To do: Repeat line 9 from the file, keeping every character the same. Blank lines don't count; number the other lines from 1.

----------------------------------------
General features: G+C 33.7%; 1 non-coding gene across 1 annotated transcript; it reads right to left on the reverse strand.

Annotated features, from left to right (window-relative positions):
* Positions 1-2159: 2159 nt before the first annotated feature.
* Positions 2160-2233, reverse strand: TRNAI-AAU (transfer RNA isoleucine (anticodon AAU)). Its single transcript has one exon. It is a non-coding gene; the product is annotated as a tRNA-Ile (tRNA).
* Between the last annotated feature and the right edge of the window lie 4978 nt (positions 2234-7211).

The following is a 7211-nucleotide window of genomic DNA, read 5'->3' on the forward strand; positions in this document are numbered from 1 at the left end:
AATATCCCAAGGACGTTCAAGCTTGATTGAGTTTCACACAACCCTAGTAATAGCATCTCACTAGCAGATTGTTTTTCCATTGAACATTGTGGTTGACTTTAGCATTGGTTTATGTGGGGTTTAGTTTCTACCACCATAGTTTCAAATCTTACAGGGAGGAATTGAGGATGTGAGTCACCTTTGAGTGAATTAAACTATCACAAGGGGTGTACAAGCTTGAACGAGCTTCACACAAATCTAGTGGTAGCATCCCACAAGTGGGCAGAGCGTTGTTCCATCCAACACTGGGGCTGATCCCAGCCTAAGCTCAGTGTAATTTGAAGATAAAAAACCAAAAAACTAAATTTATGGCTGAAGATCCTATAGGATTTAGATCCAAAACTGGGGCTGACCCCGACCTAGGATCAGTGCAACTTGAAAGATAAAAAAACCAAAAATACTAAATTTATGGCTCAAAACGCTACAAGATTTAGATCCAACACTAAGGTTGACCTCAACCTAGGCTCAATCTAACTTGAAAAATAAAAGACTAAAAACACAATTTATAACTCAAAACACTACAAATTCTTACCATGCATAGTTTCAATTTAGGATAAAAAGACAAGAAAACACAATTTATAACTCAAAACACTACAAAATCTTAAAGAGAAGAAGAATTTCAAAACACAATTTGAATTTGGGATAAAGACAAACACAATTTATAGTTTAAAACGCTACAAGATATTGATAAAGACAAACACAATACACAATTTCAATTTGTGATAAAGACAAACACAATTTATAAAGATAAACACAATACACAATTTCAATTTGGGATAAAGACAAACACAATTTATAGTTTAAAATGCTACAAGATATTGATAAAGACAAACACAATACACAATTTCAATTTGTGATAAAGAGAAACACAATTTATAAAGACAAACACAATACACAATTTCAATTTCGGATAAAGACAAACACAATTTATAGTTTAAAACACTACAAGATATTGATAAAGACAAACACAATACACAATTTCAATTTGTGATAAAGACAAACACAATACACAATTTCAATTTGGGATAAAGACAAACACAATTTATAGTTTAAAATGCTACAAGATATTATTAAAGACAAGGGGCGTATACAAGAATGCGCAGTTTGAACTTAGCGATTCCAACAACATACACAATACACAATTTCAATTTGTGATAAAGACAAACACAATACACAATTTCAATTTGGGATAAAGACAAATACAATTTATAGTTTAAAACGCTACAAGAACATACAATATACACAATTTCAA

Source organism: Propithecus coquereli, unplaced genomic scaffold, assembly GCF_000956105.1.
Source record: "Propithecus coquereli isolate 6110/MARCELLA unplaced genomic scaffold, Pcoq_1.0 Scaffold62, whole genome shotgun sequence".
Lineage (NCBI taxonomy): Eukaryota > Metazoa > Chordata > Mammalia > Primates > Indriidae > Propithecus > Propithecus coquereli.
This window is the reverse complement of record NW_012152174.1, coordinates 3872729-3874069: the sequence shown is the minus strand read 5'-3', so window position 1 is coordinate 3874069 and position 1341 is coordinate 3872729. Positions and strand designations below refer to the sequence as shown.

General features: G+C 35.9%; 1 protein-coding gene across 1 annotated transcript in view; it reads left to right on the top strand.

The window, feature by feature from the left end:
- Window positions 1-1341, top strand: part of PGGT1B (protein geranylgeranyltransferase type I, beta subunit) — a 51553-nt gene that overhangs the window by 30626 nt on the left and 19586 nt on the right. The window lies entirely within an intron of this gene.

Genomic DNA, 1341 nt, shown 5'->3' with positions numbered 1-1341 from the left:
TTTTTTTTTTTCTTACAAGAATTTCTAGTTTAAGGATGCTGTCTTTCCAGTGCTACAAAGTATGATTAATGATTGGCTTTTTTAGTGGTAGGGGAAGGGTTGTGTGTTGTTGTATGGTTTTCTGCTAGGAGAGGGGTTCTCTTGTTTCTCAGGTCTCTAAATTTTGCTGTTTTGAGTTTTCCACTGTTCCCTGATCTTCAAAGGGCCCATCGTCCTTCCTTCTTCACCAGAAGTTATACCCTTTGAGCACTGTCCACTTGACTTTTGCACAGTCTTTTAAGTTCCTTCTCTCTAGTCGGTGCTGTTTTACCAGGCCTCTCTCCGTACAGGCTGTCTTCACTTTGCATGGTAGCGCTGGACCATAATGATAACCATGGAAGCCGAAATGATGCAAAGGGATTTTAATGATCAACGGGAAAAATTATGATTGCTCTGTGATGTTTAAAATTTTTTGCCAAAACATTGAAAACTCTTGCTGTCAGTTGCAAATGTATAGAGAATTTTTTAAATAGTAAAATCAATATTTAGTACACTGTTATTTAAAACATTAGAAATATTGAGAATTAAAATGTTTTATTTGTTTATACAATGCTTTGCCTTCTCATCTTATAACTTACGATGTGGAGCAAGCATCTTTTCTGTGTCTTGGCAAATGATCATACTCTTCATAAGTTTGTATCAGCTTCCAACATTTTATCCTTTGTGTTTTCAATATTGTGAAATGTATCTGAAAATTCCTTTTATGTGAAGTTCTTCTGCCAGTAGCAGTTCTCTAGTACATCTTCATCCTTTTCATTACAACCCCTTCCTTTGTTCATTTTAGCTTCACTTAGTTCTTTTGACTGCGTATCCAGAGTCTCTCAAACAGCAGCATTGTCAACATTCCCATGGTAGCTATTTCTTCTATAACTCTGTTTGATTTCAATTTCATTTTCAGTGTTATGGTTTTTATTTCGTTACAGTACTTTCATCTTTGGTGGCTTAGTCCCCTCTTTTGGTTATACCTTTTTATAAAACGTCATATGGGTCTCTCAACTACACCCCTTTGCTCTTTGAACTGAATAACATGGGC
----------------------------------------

Source record: "Propithecus coquereli isolate 6110/MARCELLA unplaced genomic scaffold, Pcoq_1.0 Scaffold62, whole genome shotgun sequence".